1. POLICY SETTING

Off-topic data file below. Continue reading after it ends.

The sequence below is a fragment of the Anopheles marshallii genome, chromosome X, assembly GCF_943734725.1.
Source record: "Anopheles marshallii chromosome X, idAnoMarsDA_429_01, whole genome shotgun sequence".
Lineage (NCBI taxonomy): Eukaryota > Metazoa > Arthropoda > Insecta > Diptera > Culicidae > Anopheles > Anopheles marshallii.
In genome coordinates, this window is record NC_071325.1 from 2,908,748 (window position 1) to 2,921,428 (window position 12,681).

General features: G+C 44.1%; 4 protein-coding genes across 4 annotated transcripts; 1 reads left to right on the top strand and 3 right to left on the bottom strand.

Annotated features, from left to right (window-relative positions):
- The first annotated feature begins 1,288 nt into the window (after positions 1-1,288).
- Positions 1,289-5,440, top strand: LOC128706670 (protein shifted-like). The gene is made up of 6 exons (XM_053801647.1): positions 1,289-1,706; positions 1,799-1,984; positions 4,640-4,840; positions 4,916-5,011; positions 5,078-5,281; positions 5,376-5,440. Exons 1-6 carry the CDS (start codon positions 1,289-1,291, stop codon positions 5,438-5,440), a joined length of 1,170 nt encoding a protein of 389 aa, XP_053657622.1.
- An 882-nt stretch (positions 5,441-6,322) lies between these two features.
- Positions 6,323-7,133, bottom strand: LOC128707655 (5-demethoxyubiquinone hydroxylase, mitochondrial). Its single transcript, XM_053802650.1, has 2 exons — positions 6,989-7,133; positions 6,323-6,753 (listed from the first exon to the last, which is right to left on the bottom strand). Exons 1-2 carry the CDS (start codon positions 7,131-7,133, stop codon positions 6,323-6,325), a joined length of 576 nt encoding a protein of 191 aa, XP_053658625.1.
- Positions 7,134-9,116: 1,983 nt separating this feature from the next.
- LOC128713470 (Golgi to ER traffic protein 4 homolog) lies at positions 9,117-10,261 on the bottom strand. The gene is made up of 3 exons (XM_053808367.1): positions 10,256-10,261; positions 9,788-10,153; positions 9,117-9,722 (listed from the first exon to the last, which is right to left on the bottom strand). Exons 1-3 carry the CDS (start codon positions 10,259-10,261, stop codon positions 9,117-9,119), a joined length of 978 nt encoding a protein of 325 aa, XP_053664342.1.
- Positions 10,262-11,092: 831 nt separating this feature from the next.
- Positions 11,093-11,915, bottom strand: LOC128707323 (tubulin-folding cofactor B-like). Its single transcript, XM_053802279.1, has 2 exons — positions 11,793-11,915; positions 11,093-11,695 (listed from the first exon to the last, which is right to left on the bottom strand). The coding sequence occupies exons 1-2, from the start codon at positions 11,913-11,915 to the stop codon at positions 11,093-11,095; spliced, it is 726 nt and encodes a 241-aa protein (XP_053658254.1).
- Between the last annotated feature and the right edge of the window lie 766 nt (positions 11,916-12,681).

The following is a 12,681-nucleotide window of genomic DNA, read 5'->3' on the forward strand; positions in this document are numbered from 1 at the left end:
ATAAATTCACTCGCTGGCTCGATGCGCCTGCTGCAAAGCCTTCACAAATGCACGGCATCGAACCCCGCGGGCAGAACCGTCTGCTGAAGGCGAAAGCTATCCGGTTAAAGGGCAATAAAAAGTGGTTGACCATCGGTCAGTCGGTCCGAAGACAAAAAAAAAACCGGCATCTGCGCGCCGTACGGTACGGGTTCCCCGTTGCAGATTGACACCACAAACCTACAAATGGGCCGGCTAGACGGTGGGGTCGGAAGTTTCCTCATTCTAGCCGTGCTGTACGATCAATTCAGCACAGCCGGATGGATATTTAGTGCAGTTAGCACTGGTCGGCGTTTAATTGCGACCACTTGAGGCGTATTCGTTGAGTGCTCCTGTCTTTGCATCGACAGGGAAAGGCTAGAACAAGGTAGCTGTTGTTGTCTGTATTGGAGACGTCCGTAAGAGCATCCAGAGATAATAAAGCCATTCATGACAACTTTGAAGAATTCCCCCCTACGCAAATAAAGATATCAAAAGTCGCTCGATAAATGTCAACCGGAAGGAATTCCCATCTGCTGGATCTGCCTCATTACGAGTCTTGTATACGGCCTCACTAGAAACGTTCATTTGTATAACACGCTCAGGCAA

- The Lithuanian GI strategy is in line with the spatial system developed in the country, called nature frame. It is legitimized by the Law on Environmental Protection, the Law on Protected Areas, the Master Plan of the Territory of the Republic of Lithuania, and is defined in master (complex) plans at all levels. General principles for formation of the nature frame areas, requirements for their protection, management, and usage are defined by the Regulations of the Nature Frame, approved by order of the Minister of Environment. The areas of the nature frame in Lithuania cover approximately 60% of the total country area. The nature frame is a coherent network of natural ecological compensation areas ensuring the ecological balance of landscape, natural links between protected areas, other areas or habitats of importance for environmental protection, as well as migration of fauna and flora between them. The concept of the nature frame is universal – it is directed towards protection of geo-ecological complex – both living (biodiversity), and inanimate nature, recreational resources. The objectives of the nature frame are the following: to create a coherent network of natural ecological compensation areas, in order to create preconditions for the preservation of biological diversity; to link the habitats of greatest bioecological significance, environment thereof as well as the areas necessary for fauna and flora migration; to protect natural landscape and natural recreational resources; to increase the country’s forest coverage. When defining the nature frame, the need to ensure the ecological integrity of the Natura 2000 network is considered. The nature frame is comprised of the geological watershed, geo-ecosystems’ stabilisation centres and axes, migration corridors. The nature frame may include areas of European, national, regional and local importance. According to the degree of naturalness and ability to perform the function of compensation, the territorial planning documents identify the areas of reliable, limited, low geo-ecological potential, and degraded areas. For the purposes of protection of biological diversity, an ecological network may be identified in areas of the nature frame, covering habitats of the greatest bioecological significance, as well as corridors for fauna and flora migration.